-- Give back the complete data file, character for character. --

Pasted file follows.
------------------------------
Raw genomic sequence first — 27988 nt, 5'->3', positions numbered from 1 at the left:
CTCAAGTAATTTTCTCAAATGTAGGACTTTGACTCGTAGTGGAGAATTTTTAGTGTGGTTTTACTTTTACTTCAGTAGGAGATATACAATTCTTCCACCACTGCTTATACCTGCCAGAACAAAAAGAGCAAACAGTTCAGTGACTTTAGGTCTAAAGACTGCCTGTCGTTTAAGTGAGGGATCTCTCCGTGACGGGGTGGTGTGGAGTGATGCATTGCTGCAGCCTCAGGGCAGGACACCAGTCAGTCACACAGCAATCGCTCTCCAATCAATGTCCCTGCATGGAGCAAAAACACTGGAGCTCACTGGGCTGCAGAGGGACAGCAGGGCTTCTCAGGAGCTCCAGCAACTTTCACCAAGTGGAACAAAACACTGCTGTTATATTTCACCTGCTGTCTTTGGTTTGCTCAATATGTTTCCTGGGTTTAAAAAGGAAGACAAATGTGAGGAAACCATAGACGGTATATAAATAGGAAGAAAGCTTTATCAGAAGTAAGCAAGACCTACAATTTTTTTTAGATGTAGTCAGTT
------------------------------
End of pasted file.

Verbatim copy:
Raw genomic sequence first — 27988 nt, 5'->3', positions numbered from 1 at the left:
CTCAAGTAATTTTCTCAAATGTAGGACTTTGACTCGTAGTGGAGAATTTTTAGTGTGGTTTTACTTTTACTTCAGTAGGAGATATACAATTCTTCCACCACTGCTTATACCTGCCAGAACAAAAAGAGCAAACAGTTCAGTGACTTTAGGTCTAAAGACTGCCTGTCGTTTAAGTGAGGGATCTCTCCGTGACGGGGTGGTGTGGAGTGATGCATTGCTGCAGCCTCAGGGCAGGACACCAGTCAGTCACACAGCAATCGCTCTCCAATCAATGTCCCTGCATGGAGCAAAAACACTGGAGCTCACTGGGCTGCAGAGGGACAGCAGGGCTTCTCAGGAGCTCCAGCAACTTTCACCAAGTGGAACAAAACACTGCTGTTATATTTCACCTGCTGTCTTTGGTTTGCTCAATATGTTTCCTGGGTTTAAAAAGGAAGACAAATGTGAGGAAACCATAGACGGTATATAAATAGGAAGAAAGCTTTATCAGAAGTAAGCAAGACCTACAATTTTTTTTAGATGTAGTCAGTT